As I look out my window on a snowy, frigid Wednesday in Michigan, I fondly recalled a warmer day from this summer. My favorite Canadian and former co-worker Jess, invited us again this summer to the Port Huron Floatdown. An annual “unofficial” event spanning 30 years, we’d missed it in 2013 due to our vacation but this year I was in. Bucket list – right?
It was a hot, sunny day. This was good as dependent on currents, it takes hours to complete. A tube was graciously provided for me complete with drink holders and head rest. There was a flurry of activity to load up the tubes, kayaks, coolers, ginormous floats and rafts. We were told it’s “a bit crazy” to get to the launch site. Reality check: your designated driver gets as close as possible, stops in the middle of the street and you unload your stuff post-haste and hoof it to the beach then shoreline beyond. I don’t recall how many were in our group – 30 or so? So we’d all arrive, then tie up and off we’d go. Right?
It was a bit more involved. Traffic and multiple arteries to get to the beach. Bedlam. Chaos. A veritable parade of colorful floating vessels, life vests, coolers transported by thousands of swimsuited minions, teeming and careening through the shifting, soft sand towards the shoreline. I hung out with Bams, Jess’s grandma (one of the coolest ladies I’ve ever met, love her). We found a spot by a fence and offered to “watch the stuff ” (I’m good at that type of task) while the rest of our team ran back to work as spotters for the remainder of our flotilla, who arrived over the next 20-30 minutes blending into the throngs of floaters. Once reunited, we quickly tied our stuff together. In tandem, we pushed off the beach and into the water, leapt into our vessels (maybe gilding the lily about leaping – in my case flopping) launching at the same time as every other group who was ready to float. And then we were off, starting our float just south of the magnificent Blue Water Bridge, which spans from Port Huron to Sarnia, Ontario in Canada.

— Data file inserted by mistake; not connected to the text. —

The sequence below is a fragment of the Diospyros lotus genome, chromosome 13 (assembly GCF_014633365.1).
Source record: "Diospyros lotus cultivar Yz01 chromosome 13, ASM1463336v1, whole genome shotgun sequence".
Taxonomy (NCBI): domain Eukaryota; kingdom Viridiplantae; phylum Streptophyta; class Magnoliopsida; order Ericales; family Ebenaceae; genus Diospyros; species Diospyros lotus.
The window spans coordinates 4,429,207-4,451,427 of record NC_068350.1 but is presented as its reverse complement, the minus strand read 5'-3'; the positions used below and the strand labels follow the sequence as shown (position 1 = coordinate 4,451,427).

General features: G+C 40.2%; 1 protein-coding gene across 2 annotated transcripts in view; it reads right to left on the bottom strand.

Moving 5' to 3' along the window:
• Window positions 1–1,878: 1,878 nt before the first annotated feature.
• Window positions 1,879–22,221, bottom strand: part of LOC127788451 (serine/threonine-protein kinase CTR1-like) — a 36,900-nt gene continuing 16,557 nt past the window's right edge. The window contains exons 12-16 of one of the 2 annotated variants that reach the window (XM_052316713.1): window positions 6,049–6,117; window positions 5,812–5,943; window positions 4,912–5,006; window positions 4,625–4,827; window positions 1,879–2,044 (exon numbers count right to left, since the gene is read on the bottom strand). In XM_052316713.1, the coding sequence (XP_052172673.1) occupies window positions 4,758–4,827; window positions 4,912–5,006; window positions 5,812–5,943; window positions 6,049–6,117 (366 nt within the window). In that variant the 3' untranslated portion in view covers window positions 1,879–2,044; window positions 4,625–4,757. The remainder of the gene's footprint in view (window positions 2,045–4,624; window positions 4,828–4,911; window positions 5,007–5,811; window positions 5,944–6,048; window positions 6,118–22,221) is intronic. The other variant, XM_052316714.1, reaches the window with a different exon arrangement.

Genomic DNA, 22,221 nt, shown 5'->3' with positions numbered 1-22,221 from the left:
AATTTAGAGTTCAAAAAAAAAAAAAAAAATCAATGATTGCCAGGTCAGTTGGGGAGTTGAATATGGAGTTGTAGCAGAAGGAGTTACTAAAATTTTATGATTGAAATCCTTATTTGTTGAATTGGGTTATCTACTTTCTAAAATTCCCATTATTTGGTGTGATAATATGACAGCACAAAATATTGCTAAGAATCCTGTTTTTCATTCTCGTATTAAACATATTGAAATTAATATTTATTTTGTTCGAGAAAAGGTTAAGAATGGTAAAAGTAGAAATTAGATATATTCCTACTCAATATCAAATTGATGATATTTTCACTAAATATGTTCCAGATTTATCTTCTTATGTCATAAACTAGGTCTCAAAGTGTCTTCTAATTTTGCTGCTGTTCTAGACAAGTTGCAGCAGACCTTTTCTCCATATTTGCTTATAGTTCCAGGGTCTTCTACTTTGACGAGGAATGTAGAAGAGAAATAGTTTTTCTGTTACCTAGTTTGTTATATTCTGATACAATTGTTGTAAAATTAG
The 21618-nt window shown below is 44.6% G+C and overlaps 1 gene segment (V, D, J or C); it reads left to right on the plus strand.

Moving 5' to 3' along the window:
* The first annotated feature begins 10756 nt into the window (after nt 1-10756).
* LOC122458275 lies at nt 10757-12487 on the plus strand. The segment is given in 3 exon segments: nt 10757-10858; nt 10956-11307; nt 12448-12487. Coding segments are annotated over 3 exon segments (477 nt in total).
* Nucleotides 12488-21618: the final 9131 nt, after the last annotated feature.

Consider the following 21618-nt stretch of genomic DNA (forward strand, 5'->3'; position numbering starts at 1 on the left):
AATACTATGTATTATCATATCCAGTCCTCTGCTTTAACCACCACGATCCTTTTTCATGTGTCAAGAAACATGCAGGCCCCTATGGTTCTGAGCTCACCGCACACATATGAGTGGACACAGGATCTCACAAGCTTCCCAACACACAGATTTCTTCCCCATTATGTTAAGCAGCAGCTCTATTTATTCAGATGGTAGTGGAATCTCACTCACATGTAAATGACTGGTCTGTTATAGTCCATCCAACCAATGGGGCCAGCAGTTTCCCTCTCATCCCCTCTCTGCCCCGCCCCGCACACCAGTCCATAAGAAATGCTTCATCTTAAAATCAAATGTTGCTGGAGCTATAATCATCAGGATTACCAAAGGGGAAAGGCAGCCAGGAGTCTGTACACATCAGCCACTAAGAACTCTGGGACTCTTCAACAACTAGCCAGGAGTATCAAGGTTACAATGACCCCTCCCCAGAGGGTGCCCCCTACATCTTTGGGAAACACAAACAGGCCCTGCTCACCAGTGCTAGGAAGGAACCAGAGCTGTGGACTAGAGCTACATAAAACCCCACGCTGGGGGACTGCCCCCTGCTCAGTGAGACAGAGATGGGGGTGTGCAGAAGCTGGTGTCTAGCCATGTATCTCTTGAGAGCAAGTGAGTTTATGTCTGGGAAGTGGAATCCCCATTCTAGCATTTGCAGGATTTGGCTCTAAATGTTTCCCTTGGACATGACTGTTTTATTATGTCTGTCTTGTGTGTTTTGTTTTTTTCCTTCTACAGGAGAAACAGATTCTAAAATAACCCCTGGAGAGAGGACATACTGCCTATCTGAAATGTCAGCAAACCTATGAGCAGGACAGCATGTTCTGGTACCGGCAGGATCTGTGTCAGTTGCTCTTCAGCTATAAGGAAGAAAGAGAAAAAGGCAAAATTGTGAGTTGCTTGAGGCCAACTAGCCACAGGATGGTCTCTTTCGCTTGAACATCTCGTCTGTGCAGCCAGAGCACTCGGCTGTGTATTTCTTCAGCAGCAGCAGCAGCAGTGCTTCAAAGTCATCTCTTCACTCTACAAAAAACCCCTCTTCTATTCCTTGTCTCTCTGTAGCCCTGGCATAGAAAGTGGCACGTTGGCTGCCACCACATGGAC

Shipping lanes were closed so the typical freighter traffic was not an issue. Suddenly we realized we were missing some of our gang. Leaving no man behind, Jess and her mom turned their kayaks around. No mean feat with our flotilla in tow, paddling against the current, passing other floaters shouting “hey you’re going the wrong way“. Undeterred, we spotted our lost friends and in short order, attached them and now floated en masse towards St Clair.
We snacked, drank cold beverages, had our share of a variety of delicious jello and pudding shots. And floated along this spectacular waterway, a bunch of friends having fun.
Would I do it again? In a heartbeat. With one modification, sunscreen on my thighs (which have rarely been exposed to that much sun in recent years).
You might be asking yourself, “where was Spence?” Age 70 at the time of the float, Spence is a Viet Nam veteran with shrapnel and war injuries that have left him in constant pain. I wanted the decision to be his. Ultimately, he decided that floating in the cold water for hours wasn’t going to make sense for him. Always game for a day by the water and hanging out with these friends, he enjoyed the sun while relaxing on the deck with his cooler of beer at our finish line.
Good times for sure. Adventures in retirement continue. And on this cold day, it’s fun to flashback to that balmy summer day.